ENGL E-152d/W Darwin's On The Origin of Species and the Reshaping of the Victorian Novel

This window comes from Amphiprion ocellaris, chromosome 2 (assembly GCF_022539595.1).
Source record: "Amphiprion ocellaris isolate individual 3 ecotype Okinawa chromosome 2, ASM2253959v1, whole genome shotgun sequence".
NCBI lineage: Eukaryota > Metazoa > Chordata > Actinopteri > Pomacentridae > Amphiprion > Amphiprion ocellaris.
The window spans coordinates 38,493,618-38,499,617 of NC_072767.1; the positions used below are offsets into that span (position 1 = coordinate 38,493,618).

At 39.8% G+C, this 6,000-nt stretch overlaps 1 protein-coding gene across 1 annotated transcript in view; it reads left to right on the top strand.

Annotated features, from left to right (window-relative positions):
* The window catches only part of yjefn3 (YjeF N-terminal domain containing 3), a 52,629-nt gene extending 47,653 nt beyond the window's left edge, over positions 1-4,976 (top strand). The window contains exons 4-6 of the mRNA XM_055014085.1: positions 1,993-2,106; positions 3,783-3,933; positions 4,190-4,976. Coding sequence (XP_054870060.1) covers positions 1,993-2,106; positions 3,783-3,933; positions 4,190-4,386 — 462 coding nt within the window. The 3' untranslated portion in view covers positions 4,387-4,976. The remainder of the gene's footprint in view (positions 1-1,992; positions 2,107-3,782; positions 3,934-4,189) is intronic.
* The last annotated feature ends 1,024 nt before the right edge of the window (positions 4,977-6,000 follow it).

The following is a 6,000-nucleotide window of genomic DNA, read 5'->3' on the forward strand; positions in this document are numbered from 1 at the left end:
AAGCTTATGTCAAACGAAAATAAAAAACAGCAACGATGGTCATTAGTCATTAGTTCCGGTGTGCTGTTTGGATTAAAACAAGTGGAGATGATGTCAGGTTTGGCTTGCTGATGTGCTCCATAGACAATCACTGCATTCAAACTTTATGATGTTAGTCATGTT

In 2009, Charles Darwin turned 200 and his most famous work, On The Origin of Species turned 150, initiating fresh discussions about the work's significance in its time and in our own. Appearing in 1859, the Origin fundamentally changed Western society. It provided a new way to view life on Earth and our place in it, not unlike earlier scientific revolutions precipitated by Copernicus, Galileo, and Newton. In addition to challenging ideas in science, religion, and philosophy, the Origin also had a profound impact on Victorian literature. In this course, we take the time to read the Origin in its entirety, focusing both on Darwin's ideas and the structure of his arguments. Then we look at the influence of the Origin on Victorian literature, focusing on works such as George Eliot's Middlemarch, Thomas Hardy's Tess of the D'Urbervilles and H. G. Wells' The Time Machine, which reflect on nature, environment, the human subject, inheritance, adaptation, observation, change, the operation of social groups, and mutual interdependence. These works provide a compelling window on the interplay of science and literature and the ways in which writers grapple with the challenging questions of their time. An optional trip to the Galapagos Islands (now scheduled for June 5-11), in the company of the instructors, provides registered students an opportunity to view some of the flora and fauna that inspired Darwin's theories. Tour details become available in early December.